Mrs. Palfrey at the Claremont – 4/5 Stars
I do remember reading this, mostly. It was back in February, I was tired, stressed. And so I would have thought! that I would have written a review of this one. But regardless, here I am. I was reminded of this book recently when I found a copy of the movie in a Little Free Library. Let me tell you a very non-shocking thing about me and Little Free Libraries. I love them, and I think they need to be treated with respect. Too often they are the repository of liberal guilt and “best intentions” which basically means they are asked to alleviate the guilt of someone else. So people put their garbage in there. I don’t mean trash, but sometimes I do, but they put the books they don’t want, not the ones they want to share. If you want to donate, take your stuff to Goodwill. If you want to share, put them in the Little Free Library. It’s treated like a charity and not a commonwealth. Anyway. DVDs need to be donated. Give Goodwill a chance to make a dollar.
So this movie, I didn’t watch it. But I did remember that I got my girlfriend to read Elizabeth Taylor because her favorite podcast (Who? Weekly) mentioned the movie. I had been trying to get her to read Taylor for years and she didn’t. But one mention on Who? Weekly and she asked if I had any of her books. Yes, I have like 6. Anyway, this is one of them, and I liked it. It’s about an older woman who meets a much younger man and they develop a kind of relationship. It’s sweet and it’s nice. It reminds me like a much nicer version of “The Sweet Dove Died” by Barbara Pym, but Elizabeth Taylor is a more talented writer.
In the Heart of the Heart of the Country – 3/5 Stars
I don’t remember why I originally wanted to read this. I like the idea of William H Gass more than I like the practice of him. He’s a challenging writer, and like a lot of challenging writers, the challenge is not the reading but the processing. So while the stories range from long to short, the thinking that happens after makes them or doesn’t. So the challenge of a lot this kind of writing for me, is that I end up doing the reading but not the thinking and so a challenging book leaves little to no impression on me. This more or less might have happened here. I did more or less like the stories, but I didn’t take a lot from them with me. The other issue here is that the stories are the early entry of a writer who would practice and hone his skills much much later in more and longer texts. He spent 30 years working on one novel that he published in the mid90s and made me think that I would LOVE him. Turns out I didn’t and that I like modernism more than post-modernism if I am being honest with myself and you.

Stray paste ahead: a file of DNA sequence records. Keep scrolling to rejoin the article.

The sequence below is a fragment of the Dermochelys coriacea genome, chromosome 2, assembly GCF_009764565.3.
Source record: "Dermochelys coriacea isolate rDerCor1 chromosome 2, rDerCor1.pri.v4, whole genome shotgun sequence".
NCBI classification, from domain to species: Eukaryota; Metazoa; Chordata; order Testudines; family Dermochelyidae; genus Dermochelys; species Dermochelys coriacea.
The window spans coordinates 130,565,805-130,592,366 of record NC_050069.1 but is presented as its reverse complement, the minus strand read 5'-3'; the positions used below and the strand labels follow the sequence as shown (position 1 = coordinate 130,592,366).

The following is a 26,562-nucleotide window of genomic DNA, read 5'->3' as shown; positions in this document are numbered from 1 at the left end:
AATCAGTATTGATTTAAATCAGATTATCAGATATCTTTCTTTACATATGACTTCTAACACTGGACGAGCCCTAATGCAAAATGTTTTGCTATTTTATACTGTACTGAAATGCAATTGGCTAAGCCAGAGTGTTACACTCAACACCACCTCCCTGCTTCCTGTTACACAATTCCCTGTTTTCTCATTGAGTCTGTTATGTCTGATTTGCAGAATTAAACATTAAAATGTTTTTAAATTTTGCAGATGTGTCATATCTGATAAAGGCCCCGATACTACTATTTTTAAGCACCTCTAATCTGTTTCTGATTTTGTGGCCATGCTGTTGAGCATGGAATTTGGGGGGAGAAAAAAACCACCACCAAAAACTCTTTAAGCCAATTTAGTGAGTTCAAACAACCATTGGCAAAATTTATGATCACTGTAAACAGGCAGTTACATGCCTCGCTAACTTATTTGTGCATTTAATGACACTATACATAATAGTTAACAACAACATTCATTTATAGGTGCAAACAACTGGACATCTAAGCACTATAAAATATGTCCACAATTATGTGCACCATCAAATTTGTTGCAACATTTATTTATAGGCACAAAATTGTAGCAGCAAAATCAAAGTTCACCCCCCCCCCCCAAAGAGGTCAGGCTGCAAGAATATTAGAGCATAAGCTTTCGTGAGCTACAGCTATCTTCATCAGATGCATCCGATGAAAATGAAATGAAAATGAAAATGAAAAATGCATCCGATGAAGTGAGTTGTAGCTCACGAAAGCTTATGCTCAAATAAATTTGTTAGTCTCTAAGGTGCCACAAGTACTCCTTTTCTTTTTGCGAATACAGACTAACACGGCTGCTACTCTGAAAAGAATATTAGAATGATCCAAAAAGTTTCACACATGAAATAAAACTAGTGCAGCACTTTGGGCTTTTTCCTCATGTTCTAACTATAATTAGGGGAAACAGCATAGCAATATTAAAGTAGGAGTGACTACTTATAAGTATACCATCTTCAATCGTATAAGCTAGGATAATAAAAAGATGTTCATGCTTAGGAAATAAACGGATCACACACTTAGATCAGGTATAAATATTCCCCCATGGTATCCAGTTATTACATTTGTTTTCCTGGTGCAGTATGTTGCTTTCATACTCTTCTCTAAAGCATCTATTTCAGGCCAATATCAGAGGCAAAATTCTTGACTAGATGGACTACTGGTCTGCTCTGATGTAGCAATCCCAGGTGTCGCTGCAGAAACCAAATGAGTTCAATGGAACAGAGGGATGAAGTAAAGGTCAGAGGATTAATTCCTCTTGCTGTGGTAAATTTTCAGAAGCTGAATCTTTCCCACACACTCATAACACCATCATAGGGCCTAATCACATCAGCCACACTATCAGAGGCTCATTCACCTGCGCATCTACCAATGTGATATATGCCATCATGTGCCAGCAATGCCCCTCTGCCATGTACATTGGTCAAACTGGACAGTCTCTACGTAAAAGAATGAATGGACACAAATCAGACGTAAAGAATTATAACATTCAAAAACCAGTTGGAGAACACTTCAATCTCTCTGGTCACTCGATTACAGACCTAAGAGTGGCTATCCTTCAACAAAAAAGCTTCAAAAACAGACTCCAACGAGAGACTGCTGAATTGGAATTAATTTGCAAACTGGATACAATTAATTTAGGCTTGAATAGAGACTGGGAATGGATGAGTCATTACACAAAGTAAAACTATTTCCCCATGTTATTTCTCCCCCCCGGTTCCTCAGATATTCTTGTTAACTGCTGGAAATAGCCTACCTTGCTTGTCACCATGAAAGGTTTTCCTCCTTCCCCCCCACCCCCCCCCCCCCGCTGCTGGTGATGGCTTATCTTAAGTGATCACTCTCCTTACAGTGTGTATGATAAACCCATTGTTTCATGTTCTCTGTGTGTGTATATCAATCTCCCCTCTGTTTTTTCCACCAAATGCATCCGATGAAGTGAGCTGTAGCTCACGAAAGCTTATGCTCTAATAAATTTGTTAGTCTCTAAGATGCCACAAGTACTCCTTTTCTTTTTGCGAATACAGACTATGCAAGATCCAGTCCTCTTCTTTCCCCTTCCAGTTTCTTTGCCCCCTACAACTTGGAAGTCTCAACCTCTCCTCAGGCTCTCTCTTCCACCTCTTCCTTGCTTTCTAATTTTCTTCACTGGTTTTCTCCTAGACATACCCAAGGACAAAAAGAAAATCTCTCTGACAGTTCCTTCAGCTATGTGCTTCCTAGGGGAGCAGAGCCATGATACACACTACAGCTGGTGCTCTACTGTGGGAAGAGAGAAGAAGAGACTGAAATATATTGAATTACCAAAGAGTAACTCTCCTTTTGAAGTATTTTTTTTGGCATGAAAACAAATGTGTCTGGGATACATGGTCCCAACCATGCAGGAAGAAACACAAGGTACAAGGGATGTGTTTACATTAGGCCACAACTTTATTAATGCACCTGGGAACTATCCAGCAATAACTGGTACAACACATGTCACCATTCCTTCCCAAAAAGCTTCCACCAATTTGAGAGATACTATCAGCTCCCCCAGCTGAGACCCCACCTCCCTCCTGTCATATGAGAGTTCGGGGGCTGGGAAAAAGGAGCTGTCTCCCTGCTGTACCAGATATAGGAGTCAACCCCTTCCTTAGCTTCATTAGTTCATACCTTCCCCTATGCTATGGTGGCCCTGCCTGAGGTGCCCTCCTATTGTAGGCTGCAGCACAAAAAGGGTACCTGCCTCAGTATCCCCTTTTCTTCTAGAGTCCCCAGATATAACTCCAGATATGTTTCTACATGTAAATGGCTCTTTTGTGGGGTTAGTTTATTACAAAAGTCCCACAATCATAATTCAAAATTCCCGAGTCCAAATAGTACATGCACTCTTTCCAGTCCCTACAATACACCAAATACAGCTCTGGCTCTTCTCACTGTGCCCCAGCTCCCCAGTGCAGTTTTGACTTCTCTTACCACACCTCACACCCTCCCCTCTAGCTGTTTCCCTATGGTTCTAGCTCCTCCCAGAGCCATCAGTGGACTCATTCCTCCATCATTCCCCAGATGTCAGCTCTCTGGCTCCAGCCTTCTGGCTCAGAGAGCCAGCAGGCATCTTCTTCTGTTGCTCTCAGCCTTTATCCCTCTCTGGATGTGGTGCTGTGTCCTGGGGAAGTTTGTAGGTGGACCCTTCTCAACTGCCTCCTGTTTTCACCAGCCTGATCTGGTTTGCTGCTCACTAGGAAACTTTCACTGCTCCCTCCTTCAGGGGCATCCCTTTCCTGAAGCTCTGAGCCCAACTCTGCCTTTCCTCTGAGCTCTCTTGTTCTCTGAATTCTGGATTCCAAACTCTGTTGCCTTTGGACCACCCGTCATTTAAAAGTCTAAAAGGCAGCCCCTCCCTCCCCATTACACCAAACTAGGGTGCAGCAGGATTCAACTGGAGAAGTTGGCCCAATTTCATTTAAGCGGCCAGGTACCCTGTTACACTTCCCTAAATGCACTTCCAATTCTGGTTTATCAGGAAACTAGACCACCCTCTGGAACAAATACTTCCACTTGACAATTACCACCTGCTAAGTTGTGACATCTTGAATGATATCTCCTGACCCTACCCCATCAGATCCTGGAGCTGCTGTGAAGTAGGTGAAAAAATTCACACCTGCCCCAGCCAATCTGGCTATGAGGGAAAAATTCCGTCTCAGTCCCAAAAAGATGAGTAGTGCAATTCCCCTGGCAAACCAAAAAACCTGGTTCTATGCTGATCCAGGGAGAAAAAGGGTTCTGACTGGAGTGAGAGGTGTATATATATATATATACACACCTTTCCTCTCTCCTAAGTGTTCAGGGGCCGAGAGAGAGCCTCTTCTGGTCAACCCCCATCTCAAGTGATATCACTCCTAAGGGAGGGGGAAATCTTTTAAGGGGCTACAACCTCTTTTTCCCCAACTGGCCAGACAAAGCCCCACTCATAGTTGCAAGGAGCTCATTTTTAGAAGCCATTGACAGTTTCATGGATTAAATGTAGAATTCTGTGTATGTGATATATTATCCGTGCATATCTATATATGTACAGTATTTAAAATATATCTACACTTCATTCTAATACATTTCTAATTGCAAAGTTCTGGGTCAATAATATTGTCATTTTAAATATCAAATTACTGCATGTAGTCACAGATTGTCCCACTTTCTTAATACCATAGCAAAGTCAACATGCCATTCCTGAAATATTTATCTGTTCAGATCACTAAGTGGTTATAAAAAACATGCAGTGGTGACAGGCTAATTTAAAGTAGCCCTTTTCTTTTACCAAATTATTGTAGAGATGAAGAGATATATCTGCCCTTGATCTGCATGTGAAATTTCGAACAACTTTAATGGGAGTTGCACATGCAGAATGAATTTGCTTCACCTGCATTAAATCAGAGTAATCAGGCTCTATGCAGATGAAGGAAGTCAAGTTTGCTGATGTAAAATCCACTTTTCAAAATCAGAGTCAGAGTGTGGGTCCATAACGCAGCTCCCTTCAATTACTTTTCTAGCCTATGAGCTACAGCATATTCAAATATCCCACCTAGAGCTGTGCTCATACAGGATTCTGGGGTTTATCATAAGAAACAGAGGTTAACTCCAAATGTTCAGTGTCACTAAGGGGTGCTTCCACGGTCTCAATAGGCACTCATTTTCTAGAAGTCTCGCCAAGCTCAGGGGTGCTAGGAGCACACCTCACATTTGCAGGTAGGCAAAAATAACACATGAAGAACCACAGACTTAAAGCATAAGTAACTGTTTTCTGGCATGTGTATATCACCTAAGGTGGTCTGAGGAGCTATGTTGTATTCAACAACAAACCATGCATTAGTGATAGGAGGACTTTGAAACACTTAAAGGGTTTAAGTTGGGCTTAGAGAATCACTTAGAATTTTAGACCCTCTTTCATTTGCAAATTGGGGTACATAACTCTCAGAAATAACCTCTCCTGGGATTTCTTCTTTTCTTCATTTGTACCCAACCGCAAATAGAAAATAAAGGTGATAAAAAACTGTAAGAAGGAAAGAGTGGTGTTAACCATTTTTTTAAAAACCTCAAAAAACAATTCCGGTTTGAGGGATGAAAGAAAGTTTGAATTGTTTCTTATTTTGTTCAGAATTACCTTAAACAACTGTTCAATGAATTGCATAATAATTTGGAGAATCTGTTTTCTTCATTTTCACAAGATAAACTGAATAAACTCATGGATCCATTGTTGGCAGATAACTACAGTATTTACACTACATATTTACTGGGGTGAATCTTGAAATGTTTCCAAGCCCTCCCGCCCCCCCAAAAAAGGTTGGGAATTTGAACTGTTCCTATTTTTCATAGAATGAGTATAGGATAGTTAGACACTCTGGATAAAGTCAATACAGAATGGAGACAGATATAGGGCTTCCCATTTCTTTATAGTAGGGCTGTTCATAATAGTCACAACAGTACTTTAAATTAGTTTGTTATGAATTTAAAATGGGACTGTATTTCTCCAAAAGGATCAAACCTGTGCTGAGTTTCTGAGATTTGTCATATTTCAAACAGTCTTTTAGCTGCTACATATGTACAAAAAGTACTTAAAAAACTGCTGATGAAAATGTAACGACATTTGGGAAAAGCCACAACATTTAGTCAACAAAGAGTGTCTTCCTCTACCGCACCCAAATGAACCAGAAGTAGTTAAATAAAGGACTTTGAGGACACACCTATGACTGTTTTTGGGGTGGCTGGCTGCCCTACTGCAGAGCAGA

But I did like That Pederson Kid a lot. It’s weird and wonderful. It’s the only story I remember anything about after reading this months ago.
School for Fools – 2/5 Stars
So I guess I didn’t I didn’t like this one very much. I found it very difficult to stay with for a few reasons. One, it sounded great to me on paper. Two, it turns out from my recent experience that I am more into pre-Revolution Russian literature than Soviet literature. Three, I like unreliable narrators, but more so when they’re dishonest or dissembling than when they don’t have grasp on reality.
So, the results of this novel are less good to me than the expectations. The story itself, if I recall is about a school/mental hospital and the narrator is all over the place and so is the story.
So to sum up I don’t know why I didn’t write these up at the time I read them. It’s possible they got behind me and I never caught up. It’s possible I completely forgot. I think with the latter two, I must have thought about them and then decided not to because I didn’t have a lot to say. At nothing has really changed now, I still don’t have a lot to say about them, but I am looking at my reviews total, I see a goal, and I am taking credit for everything I read! So there.